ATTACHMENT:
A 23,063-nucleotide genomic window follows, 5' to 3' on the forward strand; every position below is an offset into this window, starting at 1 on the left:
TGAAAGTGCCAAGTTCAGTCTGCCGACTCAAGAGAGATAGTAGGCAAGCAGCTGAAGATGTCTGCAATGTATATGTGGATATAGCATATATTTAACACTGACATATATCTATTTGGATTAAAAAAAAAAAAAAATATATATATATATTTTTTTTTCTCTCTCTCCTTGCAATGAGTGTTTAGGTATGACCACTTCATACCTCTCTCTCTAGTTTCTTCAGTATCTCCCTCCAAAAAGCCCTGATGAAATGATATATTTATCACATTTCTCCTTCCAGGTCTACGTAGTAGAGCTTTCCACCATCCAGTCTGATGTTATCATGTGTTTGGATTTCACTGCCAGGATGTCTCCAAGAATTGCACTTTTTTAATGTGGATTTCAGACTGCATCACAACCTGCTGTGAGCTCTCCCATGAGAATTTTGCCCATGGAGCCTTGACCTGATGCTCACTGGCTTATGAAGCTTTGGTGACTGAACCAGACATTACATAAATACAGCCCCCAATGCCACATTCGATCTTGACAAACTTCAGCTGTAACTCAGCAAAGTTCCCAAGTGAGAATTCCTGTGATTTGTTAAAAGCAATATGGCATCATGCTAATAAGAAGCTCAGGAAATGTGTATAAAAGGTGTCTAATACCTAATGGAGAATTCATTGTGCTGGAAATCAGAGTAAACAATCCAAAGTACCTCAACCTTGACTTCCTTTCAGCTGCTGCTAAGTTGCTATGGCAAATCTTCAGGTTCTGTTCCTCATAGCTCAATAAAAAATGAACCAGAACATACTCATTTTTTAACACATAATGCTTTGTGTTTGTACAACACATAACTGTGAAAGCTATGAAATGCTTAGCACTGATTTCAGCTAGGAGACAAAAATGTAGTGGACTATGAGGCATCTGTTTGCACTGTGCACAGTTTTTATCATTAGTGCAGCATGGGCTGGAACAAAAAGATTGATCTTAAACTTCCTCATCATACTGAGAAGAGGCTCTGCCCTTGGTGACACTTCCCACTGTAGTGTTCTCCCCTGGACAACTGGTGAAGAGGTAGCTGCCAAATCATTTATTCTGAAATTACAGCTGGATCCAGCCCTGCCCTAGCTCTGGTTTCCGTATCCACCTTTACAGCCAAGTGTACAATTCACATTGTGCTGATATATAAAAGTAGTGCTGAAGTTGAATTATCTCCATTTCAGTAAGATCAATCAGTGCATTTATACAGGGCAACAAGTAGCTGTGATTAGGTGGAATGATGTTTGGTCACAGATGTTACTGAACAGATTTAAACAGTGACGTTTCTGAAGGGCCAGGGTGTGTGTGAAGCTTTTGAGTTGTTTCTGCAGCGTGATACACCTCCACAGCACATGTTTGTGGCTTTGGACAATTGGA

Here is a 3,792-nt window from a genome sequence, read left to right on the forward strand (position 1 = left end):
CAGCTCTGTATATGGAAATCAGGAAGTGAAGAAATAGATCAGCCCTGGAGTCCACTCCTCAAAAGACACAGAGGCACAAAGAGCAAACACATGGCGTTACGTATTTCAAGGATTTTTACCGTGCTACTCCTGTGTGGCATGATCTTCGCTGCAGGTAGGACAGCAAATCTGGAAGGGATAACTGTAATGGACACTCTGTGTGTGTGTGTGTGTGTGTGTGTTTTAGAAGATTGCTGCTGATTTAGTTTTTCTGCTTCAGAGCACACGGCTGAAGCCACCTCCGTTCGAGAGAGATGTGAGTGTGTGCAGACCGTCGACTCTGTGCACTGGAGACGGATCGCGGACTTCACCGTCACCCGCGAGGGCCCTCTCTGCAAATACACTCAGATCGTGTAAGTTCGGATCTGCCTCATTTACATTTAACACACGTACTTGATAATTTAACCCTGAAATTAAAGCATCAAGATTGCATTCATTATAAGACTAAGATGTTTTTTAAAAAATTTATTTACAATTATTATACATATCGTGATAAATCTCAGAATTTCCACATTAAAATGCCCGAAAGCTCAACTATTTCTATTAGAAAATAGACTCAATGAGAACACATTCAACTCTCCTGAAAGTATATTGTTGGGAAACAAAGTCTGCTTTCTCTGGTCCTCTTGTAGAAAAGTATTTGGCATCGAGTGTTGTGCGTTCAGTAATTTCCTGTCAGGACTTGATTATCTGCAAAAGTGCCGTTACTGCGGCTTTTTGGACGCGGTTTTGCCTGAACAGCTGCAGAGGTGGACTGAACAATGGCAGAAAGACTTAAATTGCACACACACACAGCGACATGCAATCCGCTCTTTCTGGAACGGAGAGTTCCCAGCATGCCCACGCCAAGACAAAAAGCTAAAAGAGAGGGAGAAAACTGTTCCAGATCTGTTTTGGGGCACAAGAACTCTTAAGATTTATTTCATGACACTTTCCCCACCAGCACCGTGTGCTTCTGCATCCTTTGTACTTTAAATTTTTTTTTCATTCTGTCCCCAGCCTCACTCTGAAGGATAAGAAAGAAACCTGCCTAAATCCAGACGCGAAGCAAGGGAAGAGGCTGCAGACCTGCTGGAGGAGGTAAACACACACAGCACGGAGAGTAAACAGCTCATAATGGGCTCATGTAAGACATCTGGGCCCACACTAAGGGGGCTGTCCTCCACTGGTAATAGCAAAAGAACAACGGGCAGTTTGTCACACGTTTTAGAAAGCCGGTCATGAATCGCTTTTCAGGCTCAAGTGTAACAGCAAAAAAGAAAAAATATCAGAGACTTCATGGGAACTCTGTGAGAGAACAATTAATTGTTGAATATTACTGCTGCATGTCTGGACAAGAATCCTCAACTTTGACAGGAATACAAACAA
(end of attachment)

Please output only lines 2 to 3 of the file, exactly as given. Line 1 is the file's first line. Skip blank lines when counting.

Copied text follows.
TGAAAGTGCCAAGTTCAGTCTGCCGACTCAAGAGAGATAGTAGGCAAGCAGCTGAAGATGTCTGCAATGTATATGTGGATATAGCATATATTTAACACTGACATATATCTATTTGGATTAAAAAAAAAAAAAAATATATATATATATTTTTTTTTCTCTCTCTCCTTGCAATGAGTGTTTAGGTATGACCACTTCATACCTCTCTCTCTAGTTTCTTCAGTATCTCCCTCCAAAAAGCCCTGATGAAATGATATATTTATCACATTTCTCCTTCCAGGTCTACGTAGTAGAGCTTTCCACCATCCAGTCTGATGTTATCATGTGTTTGGATTTCACTGCCAGGATGTCTCCAAGAATTGCACTTTTTTAATGTGGATTTCAGACTGCATCACAACCTGCTGTGAGCTCTCCCATGAGAATTTTGCCCATGGAGCCTTGACCTGATGCTCACTGGCTTATGAAGCTTTGGTGACTGAACCAGACATTACATAAATACAGCCCCCAATGCCACATTCGATCTTGACAAACTTCAGCTGTAACTCAGCAAAGTTCCCAAGTGAGAATTCCTGTGATTTGTTAAAAGCAATATGGCATCATGCTAATAAGAAGCTCAGGAAATGTGTATAAAAGGTGTCTAATACCTAATGGAGAATTCATTGTGCTGGAAATCAGAGTAAACAATCCAAAGTACCTCAACCTTGACTTCCTTTCAGCTGCTGCTAAGTTGCTATGGCAAATCTTCAGGTTCTGTTCCTCATAGCTCAATAAAAAATGAACCAGAACATACTCATTTTTTAACACATAATGCTTTGTGTTTGTACAACACATAACTGTGAAAGCTATGAAATGCTTAGCACTGATTTCAGCTAGGAGACAAAAATGTAGTGGACTATGAGGCATCTGTTTGCACTGTGCACAGTTTTTATCATTAGTGCAGCATGGGCTGGAACAAAAAGATTGATCTTAAACTTCCTCATCATACTGAGAAGAGGCTCTGCCCTTGGTGACACTTCCCACTGTAGTGTTCTCCCCTGGACAACTGGTGAAGAGGTAGCTGCCAAATCATTTATTCTGAAATTACAGCTGGATCCAGCCCTGCCCTAGCTCTGGTTTCCGTATCCACCTTTACAGCCAAGTGTACAATTCACATTGTGCTGATATATAAAAGTAGTGCTGAAGTTGAATTATCTCCATTTCAGTAAGATCAATCAGTGCATTTATACAGGGCAACAAGTAGCTGTGATTAGGTGGAATGATGTTTGGTCACAGATGTTACTGAACAGATTTAAACAGTGACGTTTCTGAAGGGCCAGGGTGTGTGTGAAGCTTTTGAGTTGTTTCTGCAGCGTGATACACCTCCACAGCACATGTTTGTGGCTTTGGACAATTGGA

Here is a 3,792-nt window from a genome sequence, read left to right on the forward strand (position 1 = left end):